Researchers at the University of Jyväskylä have found that herpesvirus infection modifies the structure and normal function of the mitochondria in the host cell. The new information will help to understand the interaction between herpesvirus and host cells. Knowledge can be utilized in the development of viral treatments. 


Source: CDC/ Dr. Fred Murphy

Negatively-stained transmission electron micrograph (TEM) revealing the presence of numerous herpes simplex virions, members of the Herpesviridae virus family. There are two strains of the herpes simplex virus, HSV-1, which is responsible for cold sores, and HSV-2, which is responsible for genital herpes.

Herpesviruses not only cause significant diseases but are also promising candidates for oncolytic therapy. The HSV-1 infection depends on the nuclear DNA replication, transcription machinery, and mitochondrial metabolism of the host cell. In the Department of Biological and Environmental Science of the University of Jyväskylä, docent Maija Vihinen-Ranta, with her research team, investigated time-dependent mitochondrial changes as HSV-1 infection proceeds from early to late infection.

The herpesvirus and the host cell

Recent research shows that the infection leads to significant transcriptional modification of genes encoding proteins involved in the mitochondrial network, such as the respiratory chain, apoptosis, and the structural organization of mitochondria.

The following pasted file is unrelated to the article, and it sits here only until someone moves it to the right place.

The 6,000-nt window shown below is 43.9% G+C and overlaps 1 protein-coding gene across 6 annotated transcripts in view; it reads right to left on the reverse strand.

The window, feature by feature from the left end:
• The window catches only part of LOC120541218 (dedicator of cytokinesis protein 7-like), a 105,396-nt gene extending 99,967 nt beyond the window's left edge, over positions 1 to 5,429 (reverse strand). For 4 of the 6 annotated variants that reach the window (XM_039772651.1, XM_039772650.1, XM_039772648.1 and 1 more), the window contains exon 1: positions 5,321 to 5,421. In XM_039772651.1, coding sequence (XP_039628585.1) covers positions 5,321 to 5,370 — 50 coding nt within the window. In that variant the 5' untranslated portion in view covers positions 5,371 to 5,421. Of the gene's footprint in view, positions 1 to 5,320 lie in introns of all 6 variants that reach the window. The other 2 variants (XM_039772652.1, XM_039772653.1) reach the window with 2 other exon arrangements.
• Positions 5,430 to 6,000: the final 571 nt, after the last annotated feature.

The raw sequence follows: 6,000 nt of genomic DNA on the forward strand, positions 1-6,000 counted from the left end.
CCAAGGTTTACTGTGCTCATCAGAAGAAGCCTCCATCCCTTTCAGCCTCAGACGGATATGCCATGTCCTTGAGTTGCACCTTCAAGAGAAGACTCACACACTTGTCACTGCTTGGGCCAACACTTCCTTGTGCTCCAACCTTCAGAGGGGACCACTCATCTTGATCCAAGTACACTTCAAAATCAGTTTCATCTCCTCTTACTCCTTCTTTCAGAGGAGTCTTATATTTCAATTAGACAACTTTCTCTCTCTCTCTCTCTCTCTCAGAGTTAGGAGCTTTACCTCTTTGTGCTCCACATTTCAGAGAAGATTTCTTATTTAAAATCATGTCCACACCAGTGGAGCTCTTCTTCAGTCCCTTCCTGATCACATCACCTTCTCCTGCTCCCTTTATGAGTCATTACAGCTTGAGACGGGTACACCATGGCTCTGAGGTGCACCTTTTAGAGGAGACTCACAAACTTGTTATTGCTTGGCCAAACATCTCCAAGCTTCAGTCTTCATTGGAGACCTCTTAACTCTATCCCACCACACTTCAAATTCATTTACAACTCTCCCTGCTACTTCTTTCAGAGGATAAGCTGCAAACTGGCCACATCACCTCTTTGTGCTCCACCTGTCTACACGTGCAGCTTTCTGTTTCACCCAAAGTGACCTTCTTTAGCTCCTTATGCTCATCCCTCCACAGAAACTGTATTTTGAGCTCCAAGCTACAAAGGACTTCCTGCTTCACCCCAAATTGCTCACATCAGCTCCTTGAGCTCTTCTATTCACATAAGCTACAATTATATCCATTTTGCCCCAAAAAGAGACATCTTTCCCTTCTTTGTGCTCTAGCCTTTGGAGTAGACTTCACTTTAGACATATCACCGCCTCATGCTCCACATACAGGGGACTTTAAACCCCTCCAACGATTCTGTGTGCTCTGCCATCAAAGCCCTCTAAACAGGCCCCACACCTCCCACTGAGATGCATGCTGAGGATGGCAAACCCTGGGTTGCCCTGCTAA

Findings indicate that the infection leads to significant alterations in mitochondrial structure and function, including changes in mitochondrial morphology and distribution, thickening and shortening of cristae, an increase in the number and area of contact sites between mitochondria and the endoplasmic reticulum, as well as a rise in mitochondrial calcium ion content and proton leak.


Source: Maija Vihinen-Ranta

Cryo-soft X-ray tomography 3D reconstructions of segmented mitochondria (brown) in the cytoplasm around the nucleus (blue) in herpes simplex virus type 1 infected cell.

”Our results show how the progression of infection shifts the balance from healthy to diseased cells and leads to profound perturbations in mitochondrial homeostasis. This can yield further knowledge about the interaction between herpesvirus and host cells,” says docent Maija Vihinen-Ranta from the University of Jyväskylä, adding that this knowledge can be utilized in the development of viral treatments.